The implantable cardioverter-defibrillator (ICD) and subendocardial resection are effective forms of therapy for sustained ventricular arrhythmias associated with coronary artery disease in selected patients. The relative efficacy of these 2 treatments in equivalently matched patients is not known. A regional wall motion score has been shown to be a powerful predictor of long-term outcome after both ICD implantation and subendocardial resection. This study retrospectively analyzed the long-term outcome of patients with coronary artery disease and ventricular arrhythmias treated during the same period with an ICD (n = 53) or by subendocardial resection (n = 65). Treatment outcomes were compared in subgroups determined by preoperative regional wall motion scores of either ≤16 or >16%. The 3-year cardiac mortality of the 2 therapies was not significantly different among patients with a wall motion score of >16% (0% ICD vs 11% endocardial resection) or of ≤16% (41% ICD vs 35% endocardial resection). Similarly, the 3-year sudden cardiac death mortality was similar among patients with a score of >16% (0% for both ICD and endocardial resection) or of ≤16% (9% ICD vs 14% endocardial resection, p = NS). At 24 months after hospital discharge, the percentage of patients who were in New York Heart Association functional class I or II was similar among patients with a wall motion score of >16% (75% ICD vs 86% endocardial resection, p = NS) or with a wall motion score of ≤16% (26% ICD vs 45% endocardial resection, p = NS). Patients with coronary artery disease and ventricular arrhythmias when risk-stratified by a preoperative regional wall motion score have no significant differences in long-term outcome after treatment with an ICD or with subendocardial resection.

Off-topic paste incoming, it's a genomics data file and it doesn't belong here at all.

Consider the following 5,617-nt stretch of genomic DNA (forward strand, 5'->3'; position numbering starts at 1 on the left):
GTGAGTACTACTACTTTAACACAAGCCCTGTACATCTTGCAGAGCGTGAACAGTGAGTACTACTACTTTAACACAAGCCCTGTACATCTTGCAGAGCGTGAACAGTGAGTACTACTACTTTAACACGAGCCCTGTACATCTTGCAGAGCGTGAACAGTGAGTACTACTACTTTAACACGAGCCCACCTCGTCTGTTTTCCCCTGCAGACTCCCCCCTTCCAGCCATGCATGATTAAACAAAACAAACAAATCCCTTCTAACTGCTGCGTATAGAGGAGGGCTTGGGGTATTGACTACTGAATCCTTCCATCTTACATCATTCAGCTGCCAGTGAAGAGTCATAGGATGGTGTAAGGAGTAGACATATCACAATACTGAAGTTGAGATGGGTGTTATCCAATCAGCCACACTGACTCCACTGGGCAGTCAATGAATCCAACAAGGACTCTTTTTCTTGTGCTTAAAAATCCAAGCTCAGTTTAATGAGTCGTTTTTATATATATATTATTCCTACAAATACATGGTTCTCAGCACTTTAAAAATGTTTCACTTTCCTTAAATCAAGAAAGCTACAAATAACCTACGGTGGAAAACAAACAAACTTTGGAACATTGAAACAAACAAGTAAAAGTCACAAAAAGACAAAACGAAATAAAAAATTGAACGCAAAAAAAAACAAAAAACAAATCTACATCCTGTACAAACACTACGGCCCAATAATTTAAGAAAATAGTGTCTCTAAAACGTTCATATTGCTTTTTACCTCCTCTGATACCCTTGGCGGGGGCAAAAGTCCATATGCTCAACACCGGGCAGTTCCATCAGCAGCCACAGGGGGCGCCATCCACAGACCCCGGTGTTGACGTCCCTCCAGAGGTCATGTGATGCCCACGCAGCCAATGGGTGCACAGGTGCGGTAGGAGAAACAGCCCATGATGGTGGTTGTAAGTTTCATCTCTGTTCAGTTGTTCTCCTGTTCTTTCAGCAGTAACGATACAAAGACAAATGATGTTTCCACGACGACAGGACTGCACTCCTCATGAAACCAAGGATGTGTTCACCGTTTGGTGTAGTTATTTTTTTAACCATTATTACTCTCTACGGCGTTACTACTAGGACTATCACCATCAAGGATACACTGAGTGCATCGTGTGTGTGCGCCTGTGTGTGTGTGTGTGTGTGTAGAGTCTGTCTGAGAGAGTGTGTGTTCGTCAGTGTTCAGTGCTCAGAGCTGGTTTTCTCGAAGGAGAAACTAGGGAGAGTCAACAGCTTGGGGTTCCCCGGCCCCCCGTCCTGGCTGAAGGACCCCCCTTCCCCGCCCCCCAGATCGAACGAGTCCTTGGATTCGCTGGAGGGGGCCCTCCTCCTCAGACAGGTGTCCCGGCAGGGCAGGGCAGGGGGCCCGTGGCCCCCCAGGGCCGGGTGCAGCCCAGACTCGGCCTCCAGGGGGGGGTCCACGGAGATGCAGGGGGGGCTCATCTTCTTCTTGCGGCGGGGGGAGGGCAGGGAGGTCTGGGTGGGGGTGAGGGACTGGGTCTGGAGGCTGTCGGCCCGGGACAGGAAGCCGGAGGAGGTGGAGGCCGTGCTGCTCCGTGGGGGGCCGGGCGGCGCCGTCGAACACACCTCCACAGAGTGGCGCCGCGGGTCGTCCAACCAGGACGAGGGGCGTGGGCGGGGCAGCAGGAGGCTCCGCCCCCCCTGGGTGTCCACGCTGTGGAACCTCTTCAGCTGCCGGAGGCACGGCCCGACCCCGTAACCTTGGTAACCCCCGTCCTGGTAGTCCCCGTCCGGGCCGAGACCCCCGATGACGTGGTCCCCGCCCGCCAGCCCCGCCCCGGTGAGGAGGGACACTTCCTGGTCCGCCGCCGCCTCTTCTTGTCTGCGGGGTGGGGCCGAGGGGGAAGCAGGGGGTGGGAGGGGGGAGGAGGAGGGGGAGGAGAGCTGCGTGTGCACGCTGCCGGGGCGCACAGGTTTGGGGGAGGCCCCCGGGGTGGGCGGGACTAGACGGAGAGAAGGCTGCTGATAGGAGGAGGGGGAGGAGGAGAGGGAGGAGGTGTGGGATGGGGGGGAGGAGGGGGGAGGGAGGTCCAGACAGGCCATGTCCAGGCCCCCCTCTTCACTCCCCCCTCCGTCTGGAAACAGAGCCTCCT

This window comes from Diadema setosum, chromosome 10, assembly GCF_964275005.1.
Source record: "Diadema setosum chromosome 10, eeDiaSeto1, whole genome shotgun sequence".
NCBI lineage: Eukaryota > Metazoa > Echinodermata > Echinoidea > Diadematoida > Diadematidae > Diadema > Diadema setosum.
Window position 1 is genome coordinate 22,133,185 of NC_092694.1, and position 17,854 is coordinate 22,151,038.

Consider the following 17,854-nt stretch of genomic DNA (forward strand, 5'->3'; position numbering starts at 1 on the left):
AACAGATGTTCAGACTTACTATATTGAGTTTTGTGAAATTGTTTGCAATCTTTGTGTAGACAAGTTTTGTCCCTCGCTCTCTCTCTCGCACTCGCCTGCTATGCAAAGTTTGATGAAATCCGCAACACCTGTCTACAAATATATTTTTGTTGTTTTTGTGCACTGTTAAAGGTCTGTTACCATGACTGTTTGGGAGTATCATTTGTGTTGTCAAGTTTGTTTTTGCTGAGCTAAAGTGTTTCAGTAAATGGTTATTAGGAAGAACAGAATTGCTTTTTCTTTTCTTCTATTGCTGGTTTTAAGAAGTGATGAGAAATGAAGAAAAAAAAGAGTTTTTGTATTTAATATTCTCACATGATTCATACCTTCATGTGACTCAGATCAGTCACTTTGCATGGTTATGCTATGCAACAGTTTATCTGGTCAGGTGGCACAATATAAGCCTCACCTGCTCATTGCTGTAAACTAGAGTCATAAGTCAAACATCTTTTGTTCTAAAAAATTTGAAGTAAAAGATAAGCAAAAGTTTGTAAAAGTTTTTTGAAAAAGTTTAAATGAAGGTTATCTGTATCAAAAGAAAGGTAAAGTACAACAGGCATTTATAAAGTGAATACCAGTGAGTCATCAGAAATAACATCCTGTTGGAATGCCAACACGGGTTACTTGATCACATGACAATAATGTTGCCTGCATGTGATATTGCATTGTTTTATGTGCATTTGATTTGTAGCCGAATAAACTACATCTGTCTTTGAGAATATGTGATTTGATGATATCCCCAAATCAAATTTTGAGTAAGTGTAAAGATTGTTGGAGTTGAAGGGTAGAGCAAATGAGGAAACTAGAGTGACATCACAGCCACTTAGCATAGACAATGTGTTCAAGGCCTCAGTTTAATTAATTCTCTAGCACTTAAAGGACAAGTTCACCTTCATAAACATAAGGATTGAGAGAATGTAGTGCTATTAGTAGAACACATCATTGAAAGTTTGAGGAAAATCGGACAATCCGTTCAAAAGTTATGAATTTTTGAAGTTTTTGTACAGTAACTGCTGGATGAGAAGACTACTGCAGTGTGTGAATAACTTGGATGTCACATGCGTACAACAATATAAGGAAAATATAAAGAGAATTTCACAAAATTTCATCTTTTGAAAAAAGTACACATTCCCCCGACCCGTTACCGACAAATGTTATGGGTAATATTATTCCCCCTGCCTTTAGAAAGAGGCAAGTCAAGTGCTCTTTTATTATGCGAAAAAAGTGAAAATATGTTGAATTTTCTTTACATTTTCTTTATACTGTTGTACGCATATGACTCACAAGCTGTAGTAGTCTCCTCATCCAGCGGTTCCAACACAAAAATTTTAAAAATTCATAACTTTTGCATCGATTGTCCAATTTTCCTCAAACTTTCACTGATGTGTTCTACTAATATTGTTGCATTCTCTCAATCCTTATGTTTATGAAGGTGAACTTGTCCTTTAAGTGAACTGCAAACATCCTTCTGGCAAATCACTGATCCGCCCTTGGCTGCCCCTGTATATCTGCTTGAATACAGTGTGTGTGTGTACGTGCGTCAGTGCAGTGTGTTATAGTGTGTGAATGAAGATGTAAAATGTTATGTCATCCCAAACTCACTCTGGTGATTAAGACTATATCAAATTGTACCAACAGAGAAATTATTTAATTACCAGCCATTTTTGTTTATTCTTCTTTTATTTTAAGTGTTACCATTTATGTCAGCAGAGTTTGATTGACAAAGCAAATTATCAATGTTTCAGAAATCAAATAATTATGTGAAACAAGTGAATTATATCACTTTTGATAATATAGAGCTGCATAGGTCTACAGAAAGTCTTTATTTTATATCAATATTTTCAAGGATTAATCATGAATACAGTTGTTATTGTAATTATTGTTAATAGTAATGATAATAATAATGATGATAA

ASJC Scopus subject areas
- Cardiology and Cardiovascular Medicine